“If you’re not in [the Chase] right now, I don’t care if you’re running eighth or you’re running 13th, every team is worried and concerned – not just mine,” said Keselowski.

“I’m not gonna be out of the worried zone unless I make it or it’s over…We’ve tested at the next two tracks [Atlanta and Richmond] and we’re gonna be very competitive. I feel like this is gonna come down to the last lap at Richmond and I’m ready for that battle.”

Indianapolis Motor Speedway can have 10,000 fans for IndyCar races

Indianapolis Motor Speedway fans
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Indianapolis Motor Speedway will have crowds for its NTT IndyCar Series race weekend next month, the first time fans are allowed at the track this year.

The track announced Friday that up to 10,000 fans will be allowed in the grandstands daily from Oct. 1-4. The IndyCar Harvest GP race doubleheader will be held on the track’s road course Oct. 2-3.

IMS has played host to several events this year without fans, including the 104th Indianapolis 500 on Aug. 23 and a NASCAR-IndyCar weekend July 4-5 that included the Brickyard 400. Plans originally were made to have fans at the Indy 500 before reversing course a few weeks ahead of the race. In a letter last month, Roger Penske vowed that fans would return for the 2021 Indy 500.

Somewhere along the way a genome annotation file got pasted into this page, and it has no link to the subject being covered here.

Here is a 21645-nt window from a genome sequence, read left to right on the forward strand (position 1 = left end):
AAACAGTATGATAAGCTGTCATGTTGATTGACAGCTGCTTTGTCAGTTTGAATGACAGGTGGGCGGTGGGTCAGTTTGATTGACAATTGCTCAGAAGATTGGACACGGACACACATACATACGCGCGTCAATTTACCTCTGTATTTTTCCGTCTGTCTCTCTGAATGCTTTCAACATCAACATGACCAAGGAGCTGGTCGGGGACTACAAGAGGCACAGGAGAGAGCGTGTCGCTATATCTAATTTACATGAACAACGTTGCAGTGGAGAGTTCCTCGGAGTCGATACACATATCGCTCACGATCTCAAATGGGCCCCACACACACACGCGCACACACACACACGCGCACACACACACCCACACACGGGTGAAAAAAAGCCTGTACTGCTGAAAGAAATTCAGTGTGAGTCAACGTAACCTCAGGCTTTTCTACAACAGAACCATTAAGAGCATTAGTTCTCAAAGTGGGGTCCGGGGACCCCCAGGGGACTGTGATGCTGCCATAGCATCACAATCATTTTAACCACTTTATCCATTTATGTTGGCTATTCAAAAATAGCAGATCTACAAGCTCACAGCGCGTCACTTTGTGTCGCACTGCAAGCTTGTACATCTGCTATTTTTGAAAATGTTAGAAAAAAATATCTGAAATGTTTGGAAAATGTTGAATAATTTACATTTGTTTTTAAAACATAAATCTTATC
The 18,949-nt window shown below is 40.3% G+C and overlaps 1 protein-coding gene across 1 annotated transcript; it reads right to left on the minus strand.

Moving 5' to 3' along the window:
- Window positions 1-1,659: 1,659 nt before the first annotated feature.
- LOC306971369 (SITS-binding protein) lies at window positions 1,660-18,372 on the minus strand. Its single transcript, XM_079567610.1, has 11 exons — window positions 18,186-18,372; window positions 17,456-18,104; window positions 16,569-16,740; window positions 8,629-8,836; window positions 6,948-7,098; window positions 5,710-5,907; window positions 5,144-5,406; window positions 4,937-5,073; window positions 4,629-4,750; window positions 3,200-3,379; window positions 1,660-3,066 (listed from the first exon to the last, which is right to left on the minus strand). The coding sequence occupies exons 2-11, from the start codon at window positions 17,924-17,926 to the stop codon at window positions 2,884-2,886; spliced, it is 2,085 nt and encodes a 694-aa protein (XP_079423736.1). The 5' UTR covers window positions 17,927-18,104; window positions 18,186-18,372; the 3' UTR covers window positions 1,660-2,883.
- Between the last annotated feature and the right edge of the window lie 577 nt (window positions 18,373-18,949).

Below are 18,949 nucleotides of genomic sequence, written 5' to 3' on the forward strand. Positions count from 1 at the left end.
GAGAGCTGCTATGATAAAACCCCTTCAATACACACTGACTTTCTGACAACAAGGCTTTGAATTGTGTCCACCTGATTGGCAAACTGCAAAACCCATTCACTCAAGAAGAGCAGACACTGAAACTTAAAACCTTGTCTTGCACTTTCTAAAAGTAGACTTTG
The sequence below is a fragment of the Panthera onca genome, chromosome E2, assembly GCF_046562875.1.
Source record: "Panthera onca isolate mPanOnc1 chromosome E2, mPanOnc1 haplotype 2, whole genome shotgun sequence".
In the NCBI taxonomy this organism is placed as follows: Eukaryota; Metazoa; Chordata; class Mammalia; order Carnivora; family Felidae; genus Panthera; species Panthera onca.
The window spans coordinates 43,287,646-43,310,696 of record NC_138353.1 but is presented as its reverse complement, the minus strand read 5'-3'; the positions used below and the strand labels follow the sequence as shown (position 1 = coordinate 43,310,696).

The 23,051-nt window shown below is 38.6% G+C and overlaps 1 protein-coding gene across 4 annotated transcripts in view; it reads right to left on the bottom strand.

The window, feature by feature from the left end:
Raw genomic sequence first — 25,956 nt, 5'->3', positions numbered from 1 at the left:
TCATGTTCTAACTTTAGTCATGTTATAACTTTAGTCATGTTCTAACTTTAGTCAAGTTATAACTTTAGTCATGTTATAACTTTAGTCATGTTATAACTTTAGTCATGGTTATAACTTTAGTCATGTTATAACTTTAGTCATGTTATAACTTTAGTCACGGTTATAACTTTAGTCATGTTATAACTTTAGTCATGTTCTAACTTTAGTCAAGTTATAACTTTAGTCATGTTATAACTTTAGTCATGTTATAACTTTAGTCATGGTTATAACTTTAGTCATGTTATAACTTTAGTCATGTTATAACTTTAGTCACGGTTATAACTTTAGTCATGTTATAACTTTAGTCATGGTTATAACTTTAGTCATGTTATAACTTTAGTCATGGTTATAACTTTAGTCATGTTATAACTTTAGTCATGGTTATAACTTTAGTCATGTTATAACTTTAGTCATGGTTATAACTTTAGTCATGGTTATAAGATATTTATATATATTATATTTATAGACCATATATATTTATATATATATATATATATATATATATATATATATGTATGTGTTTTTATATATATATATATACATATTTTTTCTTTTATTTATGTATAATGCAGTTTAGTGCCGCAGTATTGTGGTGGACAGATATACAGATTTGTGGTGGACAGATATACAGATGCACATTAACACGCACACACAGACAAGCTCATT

“We can’t wait to see fans come through our gates for the first time in 2020,” IMS president Doug Boles said in a release. “They’ll be greeted by a vastly improved facility, featuring significant upgrades to the spectator experience. We’re also extremely grateful to have a presenting sponsor with the expertise and resources of GMR as we look to implement our detailed and comprehensive health and safety plan.”

Fans will undergo temperature screenings upon entry and also be required to wear face coverings at all times on property. The track said each attendee will receive a mask and bottle of hand sanitizer.

The Friday, Oct. 2 race will be shown at 3:30 p.m. ET on USA, and NBC will broadcast the Saturday, Oct. 3 race at 2:30 p.m. ET.

Here’s the release from Indianapolis Motor Speedway:

INDIANAPOLIS, Friday, Sept. 18, 2020 – For the first time in 2020, Indianapolis Motor Speedway will welcome fans to the Racing Capital of the World for the INDYCAR Harvest GP presented by GMR weekend. Up to 10,000 spectators can be in the grandstands each day of racing action Oct. 1-4, per approval from the Marion County Public Health Department.

Tickets are available now via IMS.com and will be sold on a first-come, first-served basis.

The massive facility, which holds more than 300,000 people, will provide two spectator zones with up to 5,000 fans in each. The zones will be located in Turns 1 and 4 of the oval, offering strong sightlines of the road course. Strict health and safety rules will be in place, including the following: